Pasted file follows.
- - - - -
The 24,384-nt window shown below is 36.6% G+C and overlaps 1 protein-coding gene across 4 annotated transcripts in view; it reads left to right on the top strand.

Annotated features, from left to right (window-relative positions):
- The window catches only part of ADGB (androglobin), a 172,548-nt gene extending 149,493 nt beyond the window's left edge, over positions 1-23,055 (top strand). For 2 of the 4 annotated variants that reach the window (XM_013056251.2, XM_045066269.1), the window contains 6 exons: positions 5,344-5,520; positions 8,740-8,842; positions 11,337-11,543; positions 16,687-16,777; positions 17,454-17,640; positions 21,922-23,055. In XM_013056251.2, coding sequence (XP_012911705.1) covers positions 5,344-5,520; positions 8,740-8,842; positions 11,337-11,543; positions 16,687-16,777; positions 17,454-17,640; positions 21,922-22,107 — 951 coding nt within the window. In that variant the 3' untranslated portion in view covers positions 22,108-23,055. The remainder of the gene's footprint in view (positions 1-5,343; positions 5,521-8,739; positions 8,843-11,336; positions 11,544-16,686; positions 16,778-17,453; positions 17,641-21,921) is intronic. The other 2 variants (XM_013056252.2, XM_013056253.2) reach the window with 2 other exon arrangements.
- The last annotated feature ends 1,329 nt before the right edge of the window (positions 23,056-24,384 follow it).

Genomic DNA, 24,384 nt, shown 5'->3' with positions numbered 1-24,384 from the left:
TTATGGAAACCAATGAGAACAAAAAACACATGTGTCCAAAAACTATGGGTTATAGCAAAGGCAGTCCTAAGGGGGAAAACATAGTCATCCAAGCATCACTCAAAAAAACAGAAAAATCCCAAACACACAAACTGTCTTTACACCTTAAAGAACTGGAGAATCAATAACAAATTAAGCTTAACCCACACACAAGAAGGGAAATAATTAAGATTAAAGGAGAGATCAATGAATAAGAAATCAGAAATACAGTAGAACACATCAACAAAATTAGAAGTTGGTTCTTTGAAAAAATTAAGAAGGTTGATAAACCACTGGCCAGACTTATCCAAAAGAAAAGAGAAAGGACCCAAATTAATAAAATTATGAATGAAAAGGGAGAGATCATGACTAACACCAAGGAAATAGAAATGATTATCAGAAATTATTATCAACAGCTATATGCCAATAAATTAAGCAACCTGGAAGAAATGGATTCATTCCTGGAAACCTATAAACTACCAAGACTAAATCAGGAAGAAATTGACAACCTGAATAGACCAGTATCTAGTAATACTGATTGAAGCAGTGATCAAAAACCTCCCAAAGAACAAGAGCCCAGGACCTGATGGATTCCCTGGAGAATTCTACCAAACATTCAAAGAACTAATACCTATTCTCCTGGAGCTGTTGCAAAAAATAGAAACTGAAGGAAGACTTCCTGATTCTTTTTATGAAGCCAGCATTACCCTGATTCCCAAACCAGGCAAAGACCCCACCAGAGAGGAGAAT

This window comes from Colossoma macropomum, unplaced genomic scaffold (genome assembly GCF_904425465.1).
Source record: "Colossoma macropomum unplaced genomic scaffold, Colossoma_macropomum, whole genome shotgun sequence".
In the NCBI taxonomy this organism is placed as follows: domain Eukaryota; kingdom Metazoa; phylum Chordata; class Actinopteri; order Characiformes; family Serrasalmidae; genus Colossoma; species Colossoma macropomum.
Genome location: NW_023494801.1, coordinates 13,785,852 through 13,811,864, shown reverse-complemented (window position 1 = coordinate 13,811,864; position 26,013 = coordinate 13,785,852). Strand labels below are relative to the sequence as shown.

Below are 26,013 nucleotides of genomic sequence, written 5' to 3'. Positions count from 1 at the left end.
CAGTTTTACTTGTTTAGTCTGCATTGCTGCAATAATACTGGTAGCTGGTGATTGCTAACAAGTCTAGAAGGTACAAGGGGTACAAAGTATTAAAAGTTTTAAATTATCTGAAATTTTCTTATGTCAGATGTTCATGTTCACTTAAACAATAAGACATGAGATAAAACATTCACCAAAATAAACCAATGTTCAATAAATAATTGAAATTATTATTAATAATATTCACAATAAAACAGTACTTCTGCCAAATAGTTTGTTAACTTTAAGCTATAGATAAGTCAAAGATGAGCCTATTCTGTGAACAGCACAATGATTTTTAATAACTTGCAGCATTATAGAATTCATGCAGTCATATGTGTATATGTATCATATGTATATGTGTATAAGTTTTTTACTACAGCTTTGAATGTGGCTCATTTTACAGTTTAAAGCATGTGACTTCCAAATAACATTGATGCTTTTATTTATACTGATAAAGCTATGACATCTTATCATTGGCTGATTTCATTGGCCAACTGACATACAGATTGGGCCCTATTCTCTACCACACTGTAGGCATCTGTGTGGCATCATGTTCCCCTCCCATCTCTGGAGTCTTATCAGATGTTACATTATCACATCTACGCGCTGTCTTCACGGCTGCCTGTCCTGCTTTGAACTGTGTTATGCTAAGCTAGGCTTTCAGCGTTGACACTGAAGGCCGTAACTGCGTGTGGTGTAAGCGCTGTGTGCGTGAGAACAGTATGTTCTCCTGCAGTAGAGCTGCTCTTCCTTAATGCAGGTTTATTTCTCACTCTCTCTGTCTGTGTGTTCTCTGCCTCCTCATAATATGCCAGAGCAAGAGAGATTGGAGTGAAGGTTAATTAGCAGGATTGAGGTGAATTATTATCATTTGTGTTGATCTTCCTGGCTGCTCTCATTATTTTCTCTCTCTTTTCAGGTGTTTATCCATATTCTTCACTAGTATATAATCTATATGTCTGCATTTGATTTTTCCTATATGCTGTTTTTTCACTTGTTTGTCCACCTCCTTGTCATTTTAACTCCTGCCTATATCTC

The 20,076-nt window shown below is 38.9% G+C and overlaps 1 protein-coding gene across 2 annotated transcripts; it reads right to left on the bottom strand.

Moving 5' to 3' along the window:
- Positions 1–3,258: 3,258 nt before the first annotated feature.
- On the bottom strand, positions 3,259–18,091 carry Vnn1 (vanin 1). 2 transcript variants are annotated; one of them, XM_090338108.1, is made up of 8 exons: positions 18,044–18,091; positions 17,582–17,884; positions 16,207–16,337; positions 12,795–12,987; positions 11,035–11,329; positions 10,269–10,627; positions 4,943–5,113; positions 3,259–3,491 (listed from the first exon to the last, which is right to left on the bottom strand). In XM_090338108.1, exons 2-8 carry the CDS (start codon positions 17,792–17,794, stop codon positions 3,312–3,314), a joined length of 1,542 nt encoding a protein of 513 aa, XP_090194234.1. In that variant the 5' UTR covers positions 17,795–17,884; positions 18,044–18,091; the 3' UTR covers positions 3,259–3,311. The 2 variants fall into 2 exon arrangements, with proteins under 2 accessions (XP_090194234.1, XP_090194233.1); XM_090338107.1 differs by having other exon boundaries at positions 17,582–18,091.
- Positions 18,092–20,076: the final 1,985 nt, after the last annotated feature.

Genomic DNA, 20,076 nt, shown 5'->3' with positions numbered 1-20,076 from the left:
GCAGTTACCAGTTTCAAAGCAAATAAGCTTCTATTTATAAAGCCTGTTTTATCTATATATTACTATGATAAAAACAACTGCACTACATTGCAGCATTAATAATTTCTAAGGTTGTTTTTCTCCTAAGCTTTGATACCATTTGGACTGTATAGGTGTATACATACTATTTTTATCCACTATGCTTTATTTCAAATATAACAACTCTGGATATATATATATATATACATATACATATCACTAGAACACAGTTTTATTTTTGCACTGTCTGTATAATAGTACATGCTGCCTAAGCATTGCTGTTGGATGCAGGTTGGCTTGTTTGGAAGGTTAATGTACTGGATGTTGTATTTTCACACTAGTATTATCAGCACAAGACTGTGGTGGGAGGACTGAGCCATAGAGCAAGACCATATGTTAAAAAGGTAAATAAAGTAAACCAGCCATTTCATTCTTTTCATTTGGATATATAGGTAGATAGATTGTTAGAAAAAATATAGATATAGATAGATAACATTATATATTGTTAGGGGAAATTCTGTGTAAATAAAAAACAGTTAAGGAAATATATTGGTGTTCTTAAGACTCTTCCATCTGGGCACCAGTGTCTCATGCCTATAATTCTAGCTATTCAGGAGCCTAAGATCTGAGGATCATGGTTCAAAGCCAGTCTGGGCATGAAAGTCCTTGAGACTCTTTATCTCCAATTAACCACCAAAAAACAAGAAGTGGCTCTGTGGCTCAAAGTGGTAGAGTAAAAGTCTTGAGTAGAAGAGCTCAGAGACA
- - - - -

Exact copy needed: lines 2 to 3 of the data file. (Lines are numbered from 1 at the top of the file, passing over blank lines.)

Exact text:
Annotated features, from left to right (window-relative positions):
- The window catches only part of ADGB (androglobin), a 172,548-nt gene extending 149,493 nt beyond the window's left edge, over positions 1-23,055 (top strand). For 2 of the 4 annotated variants that reach the window (XM_013056251.2, XM_045066269.1), the window contains 6 exons: positions 5,344-5,520; positions 8,740-8,842; positions 11,337-11,543; positions 16,687-16,777; positions 17,454-17,640; positions 21,922-23,055. In XM_013056251.2, coding sequence (XP_012911705.1) covers positions 5,344-5,520; positions 8,740-8,842; positions 11,337-11,543; positions 16,687-16,777; positions 17,454-17,640; positions 21,922-22,107 — 951 coding nt within the window. In that variant the 3' untranslated portion in view covers positions 22,108-23,055. The remainder of the gene's footprint in view (positions 1-5,343; positions 5,521-8,739; positions 8,843-11,336; positions 11,544-16,686; positions 16,778-17,453; positions 17,641-21,921) is intronic. The other 2 variants (XM_013056252.2, XM_013056253.2) reach the window with 2 other exon arrangements.